Coral Reveries (3).Poem. Audio. Ian Irvine (Hobson)

Tree of Life

Image: ‘Darwin’s Tree of Life’ [from public domain image, drawn by Darwin]



Ian Irvine Hobson. Audio Version.

Poems: (3.)


(i.) Their Massive God

(ii.)The Noble Love of Freedom

(iii.) To Inhabit the Fields of Time


Poems by Ian Irvine (Hobson), copyright all rights reserved.


Please Note: many of these poems meditate upon or, in some cases rework/recombine, random phrases appearing in the 2nd edition of Charles Darwin’s The Voyage of the Beagle. The first edition of the work appeared in 1839. I hope I have done some justice to the natural lyricism evident in Darwin’s relaxed prose style.



Their Massive God


Whether I killed their God,

one and massive.

book-tombed, with chiselled words

on granite—his puny reign,

mere millennia—

was not the issue.


Mine was the gambler’s fear, for

the mist-wrapped hull of the new

drifts only slowly into view

contrasts with the rotting hulk of God

(as slowly sinking).

How will they endure

this unbearable in-between?



The Noble Love of Freedom


In the forest,

with huge butterflies

that float

among horses and men

such brilliant colours!

– they flit

from shade

to sunshine

I find it dreamy

to think of her

and ignore the granite hills

steep and bare


They tell a story

steep and bare

of runaway slaves

and the moon was dim

(a few fireflies)

and we came upon a desert

followed by a wasteland

of marshes and lagoons

heard the sea’s sullen roar

off in the distance.


We tethered the horses

but they refused to settle.


We tethered the horses

on a sandy plain

next morning, more salt lagoons

and a few stunted trees.

The nights grew hot, and

a dim moon on white sand.


Became aware

(the exact moment is not recorded)

of a problem with the horses.


We bathed in lakes and lagoons

traversed pastures ruined by ants’ nests

passed forests with lofty trees.


Every morning more horses

bitten and infected

until one evening

I saw it in the gloom

suctioned to a horse’s back

a large vampire bat.


I found it dream-like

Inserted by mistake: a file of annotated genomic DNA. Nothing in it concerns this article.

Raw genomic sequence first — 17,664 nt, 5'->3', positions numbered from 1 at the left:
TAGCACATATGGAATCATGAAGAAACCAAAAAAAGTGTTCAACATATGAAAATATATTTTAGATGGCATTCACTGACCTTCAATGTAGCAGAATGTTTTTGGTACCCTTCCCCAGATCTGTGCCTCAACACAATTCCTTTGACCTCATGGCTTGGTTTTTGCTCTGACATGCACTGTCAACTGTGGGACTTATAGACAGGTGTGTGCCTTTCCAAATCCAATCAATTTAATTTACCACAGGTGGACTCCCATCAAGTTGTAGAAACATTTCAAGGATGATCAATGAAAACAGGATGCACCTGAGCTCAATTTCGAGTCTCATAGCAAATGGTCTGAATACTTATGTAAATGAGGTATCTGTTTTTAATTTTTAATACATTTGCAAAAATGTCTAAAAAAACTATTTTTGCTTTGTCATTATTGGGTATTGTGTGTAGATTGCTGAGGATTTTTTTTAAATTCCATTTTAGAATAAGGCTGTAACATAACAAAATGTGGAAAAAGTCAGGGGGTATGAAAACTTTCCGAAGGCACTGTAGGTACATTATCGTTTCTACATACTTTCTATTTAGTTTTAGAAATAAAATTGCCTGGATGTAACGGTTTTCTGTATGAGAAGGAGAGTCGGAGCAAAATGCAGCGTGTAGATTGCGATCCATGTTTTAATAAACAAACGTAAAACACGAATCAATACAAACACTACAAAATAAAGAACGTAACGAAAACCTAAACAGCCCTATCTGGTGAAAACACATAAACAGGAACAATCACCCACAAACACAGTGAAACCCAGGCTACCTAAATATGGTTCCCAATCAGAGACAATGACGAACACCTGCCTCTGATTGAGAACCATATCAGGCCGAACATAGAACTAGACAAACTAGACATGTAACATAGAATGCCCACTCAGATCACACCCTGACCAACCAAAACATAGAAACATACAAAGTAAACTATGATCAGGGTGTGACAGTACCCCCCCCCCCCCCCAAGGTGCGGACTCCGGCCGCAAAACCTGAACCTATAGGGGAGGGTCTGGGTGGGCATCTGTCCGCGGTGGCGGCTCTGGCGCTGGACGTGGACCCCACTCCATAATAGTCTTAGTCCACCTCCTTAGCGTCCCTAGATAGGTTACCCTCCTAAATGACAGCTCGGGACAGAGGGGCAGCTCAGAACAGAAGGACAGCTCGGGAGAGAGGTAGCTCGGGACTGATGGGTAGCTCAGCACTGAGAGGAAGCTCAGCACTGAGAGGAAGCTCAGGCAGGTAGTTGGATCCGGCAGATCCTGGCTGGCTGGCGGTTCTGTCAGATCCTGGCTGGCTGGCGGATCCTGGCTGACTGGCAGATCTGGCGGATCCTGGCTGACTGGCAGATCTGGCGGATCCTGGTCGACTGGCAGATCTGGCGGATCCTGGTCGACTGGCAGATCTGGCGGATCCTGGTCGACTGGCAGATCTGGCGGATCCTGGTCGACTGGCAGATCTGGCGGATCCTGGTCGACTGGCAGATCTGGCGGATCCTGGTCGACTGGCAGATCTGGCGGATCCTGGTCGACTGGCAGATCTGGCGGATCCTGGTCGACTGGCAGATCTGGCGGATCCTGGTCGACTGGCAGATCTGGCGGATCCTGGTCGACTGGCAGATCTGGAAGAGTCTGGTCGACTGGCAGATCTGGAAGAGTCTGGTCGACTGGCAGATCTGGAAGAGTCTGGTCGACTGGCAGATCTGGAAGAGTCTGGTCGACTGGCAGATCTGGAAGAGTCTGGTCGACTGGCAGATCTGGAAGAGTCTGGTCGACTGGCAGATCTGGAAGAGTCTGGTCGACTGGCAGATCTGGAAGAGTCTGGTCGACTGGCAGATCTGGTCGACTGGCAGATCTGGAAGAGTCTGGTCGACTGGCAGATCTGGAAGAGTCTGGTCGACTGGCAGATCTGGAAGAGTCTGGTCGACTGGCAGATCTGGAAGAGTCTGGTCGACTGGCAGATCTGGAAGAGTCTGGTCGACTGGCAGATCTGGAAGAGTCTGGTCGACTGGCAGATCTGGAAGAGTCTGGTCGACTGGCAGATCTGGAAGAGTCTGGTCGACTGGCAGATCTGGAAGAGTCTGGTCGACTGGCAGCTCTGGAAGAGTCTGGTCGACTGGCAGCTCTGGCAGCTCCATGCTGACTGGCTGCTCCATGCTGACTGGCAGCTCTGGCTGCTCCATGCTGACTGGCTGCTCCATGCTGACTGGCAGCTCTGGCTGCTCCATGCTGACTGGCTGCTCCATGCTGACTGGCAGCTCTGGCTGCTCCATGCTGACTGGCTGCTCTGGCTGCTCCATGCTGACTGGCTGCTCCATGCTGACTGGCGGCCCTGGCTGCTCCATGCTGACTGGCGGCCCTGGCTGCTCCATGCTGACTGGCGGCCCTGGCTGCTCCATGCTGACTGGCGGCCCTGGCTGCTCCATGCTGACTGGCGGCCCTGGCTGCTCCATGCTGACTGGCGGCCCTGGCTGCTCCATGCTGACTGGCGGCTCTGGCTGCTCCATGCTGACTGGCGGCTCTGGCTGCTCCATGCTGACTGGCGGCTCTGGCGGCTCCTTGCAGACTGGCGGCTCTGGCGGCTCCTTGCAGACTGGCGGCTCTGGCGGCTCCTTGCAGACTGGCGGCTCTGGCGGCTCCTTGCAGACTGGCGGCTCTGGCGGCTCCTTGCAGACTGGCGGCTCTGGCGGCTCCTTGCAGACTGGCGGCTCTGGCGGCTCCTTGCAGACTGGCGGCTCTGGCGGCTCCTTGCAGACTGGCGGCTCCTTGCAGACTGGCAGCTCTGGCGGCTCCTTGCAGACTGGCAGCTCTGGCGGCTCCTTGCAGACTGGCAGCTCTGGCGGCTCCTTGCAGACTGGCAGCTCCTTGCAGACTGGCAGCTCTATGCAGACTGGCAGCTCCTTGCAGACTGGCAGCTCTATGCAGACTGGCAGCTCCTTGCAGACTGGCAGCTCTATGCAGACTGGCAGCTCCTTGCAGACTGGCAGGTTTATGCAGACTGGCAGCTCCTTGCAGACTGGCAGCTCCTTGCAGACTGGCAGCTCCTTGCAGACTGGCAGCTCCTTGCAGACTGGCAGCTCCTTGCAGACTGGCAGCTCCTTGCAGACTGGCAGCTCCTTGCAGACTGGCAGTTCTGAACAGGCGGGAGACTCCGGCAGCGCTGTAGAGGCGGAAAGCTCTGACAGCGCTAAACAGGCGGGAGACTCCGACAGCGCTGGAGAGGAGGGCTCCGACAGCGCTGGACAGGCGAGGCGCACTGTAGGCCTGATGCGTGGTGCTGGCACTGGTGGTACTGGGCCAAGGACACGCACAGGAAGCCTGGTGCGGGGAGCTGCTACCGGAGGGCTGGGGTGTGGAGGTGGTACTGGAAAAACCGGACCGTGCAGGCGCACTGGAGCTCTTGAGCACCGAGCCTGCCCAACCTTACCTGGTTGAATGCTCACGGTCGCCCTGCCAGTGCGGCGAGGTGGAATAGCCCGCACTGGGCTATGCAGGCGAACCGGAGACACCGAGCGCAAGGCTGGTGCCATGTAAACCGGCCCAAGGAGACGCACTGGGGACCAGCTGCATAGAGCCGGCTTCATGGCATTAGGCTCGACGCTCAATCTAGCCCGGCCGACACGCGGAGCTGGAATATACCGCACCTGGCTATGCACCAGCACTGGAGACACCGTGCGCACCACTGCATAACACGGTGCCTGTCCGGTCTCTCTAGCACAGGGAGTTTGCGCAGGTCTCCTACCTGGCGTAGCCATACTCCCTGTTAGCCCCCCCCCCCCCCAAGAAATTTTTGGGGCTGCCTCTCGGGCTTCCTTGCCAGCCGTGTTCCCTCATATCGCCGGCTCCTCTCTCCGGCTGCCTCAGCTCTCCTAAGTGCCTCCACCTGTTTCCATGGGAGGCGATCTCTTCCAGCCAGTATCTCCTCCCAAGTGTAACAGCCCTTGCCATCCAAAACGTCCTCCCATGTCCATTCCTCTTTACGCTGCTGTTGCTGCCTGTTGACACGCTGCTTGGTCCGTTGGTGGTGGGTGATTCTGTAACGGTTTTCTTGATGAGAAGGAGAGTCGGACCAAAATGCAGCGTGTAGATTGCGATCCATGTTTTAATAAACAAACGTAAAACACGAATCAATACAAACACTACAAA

blatant in the gloom

(How could I ignore the granite hills?)


But then I saw it

suctioned to a horse’s back


a large vampire bat.



To Inhabit the Fields of Time


The more I observe

‘mother nature’, the less

God I see,

the more in need of a God

(or gods)

I become. Even as I

refuse to believe their

broadcast baloney.


The idea gnaws.


I came upon a parasite

in some distant jungle—

it gives me wild ideas, and though

the doctors work their alchemy

I still feel ‘inhabited’. Besides

my son in a coffin.


So many blind millennia—

and still they refuse to see.

But is my vision true—

unencumbered by faith

(my daughter, my daughter)?


The clear and terrible beauty

of aeons of methodical suffering.

He never did intervene. If

he exists, he’s a patient sadist

or useless as the carnivores

of all ages, thrive and



Ian Irvine Photo

Ian Irvine is an Australian-based poet/lyricist, fiction writer and non-fiction writer. His work has featured in many Australian and international publications, including Fire (UK) ‘Anthology of 20th Century and Contemporary Poets,’ (2008) which contained the work of poets from over 60 nations.His work has also appeared in a number of Australian national poetry anthologies, and he is the author of three books and co-editor of many more (including Scintillae 2012, an anthology of work by over 50 Victorian and international writers and poets). He currently teaches writing and literature at Bendigo TAFE and Victoria University (Melbourne) and lives with fellow writer Sue King-Smith and their children on a 5 acre block near Bendigo, Australia.
Links related to his work are as follows:


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